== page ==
“The function of degenerationist psychiatry was, according to Foucault, the ‘biological protection of the species.’ According to the matrix of biopower that he later proposed, this was a curative displacement (to make live) from an anatomopolitical sphere (disciplinary, based on the body-individual) to a strictly biopolitical one: what must be preserved is the life of the body-species, threatened by ‘degenerates,’ who are the enemy to be eradicated (to make die)… Degenerationism does not appear in his [Agamben] study, only eugenics, but his very apparatus allows us to understand why, after this pamphlet, the first centers of extermination in Nazism would be psychiatric institutions.”
Pérez and colleagues then contrast psychiatry with the emergence of “the human rights regime.”
“After World War II, the first human right formulated by the United Nations was that of non-discrimination on the grounds of ‘race, sex, language or religion,’ set forth in the Charter of the United Nations (1945) during the San Francisco Conference, which subverted what was agreed by the United States, Great Britain, and the Soviet Union at the first Dumbarton Oaks Conference (1944). The second was the right to the ‘enjoyment of the highest attainable standard of health,’ defined as ’a state of complete physical, mental and social well-being and not merely the absence of disease or infirmity,’ which was formulated in the preamble of the WHO Constitution, approved in July 1946 and effective as of April 7, 1948.”
However, they argue that the initial formulation of the “right to health” was closely connected to Nazi eugenics and perpetuated the sanism, ableism, and heterosexism of the regime. It wasn’t until the CRPD was created with both physically disabled and psychosocially disabled people at the table that the “right to health” truly became something of substance.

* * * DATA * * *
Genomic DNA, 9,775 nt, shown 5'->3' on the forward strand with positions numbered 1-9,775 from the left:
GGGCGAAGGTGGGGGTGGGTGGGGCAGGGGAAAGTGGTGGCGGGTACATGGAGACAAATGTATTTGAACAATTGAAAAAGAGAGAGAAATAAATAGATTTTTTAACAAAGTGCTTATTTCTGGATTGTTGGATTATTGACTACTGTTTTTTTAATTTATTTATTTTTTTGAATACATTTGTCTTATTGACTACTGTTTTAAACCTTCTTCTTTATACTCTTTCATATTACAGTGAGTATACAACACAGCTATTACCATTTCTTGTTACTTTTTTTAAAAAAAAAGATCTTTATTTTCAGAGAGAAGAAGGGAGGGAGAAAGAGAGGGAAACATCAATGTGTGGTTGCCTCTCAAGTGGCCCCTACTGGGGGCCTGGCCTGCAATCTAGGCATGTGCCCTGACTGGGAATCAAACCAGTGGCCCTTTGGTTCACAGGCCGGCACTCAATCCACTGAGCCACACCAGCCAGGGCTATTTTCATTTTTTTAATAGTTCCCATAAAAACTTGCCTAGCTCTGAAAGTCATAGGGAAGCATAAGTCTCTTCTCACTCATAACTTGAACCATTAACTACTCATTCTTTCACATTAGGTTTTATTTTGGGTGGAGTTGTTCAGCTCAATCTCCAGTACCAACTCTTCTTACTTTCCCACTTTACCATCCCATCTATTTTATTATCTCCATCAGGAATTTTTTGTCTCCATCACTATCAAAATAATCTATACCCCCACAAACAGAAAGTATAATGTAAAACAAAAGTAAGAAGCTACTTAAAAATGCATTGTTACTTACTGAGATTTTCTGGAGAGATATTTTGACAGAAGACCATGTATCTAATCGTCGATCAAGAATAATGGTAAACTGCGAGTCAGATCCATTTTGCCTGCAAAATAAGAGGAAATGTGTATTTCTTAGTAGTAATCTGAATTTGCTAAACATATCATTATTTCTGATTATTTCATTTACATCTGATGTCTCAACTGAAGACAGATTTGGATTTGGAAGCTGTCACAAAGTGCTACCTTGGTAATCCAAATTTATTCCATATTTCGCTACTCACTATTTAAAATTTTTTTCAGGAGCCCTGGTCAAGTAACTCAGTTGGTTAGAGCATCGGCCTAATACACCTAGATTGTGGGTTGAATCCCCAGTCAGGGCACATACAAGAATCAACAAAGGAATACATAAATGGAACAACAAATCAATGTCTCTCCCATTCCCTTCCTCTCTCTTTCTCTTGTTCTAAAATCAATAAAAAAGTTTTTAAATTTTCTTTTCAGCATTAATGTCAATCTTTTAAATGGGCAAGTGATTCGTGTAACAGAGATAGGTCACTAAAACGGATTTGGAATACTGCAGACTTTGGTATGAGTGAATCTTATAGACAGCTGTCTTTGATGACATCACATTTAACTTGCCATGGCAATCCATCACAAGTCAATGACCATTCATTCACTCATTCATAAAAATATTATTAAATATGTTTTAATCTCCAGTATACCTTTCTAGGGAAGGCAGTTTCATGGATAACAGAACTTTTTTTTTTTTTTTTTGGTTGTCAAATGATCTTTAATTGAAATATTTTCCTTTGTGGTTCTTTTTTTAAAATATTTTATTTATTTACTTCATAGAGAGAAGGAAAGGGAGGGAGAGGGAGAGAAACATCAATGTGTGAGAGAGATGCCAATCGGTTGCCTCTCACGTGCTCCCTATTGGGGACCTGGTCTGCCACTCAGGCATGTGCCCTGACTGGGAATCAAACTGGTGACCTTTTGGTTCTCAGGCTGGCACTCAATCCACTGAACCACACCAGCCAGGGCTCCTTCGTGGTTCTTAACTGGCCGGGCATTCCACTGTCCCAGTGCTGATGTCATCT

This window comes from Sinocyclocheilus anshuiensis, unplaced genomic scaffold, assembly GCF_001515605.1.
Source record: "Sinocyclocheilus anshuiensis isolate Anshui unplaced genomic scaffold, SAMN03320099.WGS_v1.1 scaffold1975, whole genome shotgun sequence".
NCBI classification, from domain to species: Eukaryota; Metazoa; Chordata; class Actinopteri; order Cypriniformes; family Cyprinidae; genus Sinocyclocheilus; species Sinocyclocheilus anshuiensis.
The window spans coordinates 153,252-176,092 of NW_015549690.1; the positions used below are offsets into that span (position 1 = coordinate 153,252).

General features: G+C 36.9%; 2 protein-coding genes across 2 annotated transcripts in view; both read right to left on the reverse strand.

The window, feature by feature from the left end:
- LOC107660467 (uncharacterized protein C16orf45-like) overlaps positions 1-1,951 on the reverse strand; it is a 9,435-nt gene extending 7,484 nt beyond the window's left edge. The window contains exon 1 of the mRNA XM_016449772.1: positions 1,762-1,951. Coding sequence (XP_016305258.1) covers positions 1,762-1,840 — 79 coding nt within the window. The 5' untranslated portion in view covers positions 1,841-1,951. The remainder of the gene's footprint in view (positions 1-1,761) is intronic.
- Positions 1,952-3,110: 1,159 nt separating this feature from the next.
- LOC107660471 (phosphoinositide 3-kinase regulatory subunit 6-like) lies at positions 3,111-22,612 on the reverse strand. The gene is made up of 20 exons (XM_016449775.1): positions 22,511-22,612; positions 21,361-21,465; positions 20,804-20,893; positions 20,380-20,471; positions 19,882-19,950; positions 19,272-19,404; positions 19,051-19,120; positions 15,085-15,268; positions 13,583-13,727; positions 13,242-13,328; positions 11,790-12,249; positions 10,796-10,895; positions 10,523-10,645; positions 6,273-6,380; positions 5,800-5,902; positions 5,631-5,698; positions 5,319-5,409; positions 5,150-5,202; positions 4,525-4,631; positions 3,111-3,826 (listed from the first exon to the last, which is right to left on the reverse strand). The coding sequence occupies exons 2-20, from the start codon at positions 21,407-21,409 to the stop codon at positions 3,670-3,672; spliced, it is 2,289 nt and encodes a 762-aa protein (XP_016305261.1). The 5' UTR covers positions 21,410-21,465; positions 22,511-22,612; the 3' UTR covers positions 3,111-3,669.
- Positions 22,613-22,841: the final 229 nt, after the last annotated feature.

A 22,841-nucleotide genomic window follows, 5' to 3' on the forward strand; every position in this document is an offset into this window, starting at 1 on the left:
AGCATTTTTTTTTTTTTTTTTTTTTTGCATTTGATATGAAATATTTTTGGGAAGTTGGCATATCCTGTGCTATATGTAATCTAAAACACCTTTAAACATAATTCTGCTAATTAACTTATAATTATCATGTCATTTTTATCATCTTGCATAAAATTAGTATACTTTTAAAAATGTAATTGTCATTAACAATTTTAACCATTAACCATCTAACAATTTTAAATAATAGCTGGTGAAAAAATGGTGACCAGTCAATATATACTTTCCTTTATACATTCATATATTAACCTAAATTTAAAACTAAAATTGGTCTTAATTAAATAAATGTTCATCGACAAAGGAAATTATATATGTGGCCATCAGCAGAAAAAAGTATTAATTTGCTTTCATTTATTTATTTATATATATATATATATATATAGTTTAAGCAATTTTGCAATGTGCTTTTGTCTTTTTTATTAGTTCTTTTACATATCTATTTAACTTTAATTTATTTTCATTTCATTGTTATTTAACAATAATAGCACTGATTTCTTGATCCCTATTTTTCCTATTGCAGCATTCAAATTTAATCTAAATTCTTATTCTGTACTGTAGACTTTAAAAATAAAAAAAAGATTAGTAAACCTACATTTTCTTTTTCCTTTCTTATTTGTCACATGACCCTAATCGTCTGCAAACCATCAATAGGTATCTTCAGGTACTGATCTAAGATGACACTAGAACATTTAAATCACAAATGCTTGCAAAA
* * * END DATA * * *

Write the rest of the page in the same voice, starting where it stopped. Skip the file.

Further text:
In particular, the authors draw attention to Article 12 of the CRPD, which requires states to recognize all persons with disabilities as legal persons capable of bearing rights and duties within both civil and criminal justice systems. The authors see this article as giving the previously lost sovereign power of the psychosocially disabled people back to them:
“It is thus understood that the mandate of Art. 12. fundamentally restores agency and freedom, sealing the threshold that separates the exercise of power over a free subject, which is intrinsic to any social relationship, from the exercise of domination over a human being reified and reduced to impotence, for having been constituted as bare life, excepted from the human right, and thus thrown into regimes of violence with impunity.”
Although the Convention on the Rights for Persons with Disabilities is a major improvement from past formulations and conceptualizations of disability and mental illness, the guidelines are only legally enforceable if adopted by individual nation-states. Unfortunately, the United States has yet to ratify the CRPD. In addition, research has reported that countries frequently invoke the CRPD in their mental health legislation and then push measures that run contrary to the intention of the legislation, like prohibiting involuntary commitment and forced treatment.
Pérez, B. P., I Llombart, M. P., & Mora, E. Human rights and psychiatric power in dispute: Towards a radicalization of democracy? Revista Direito e Praxis. DOI: 10.1590/2179- 8966/2022/65459i. (Link)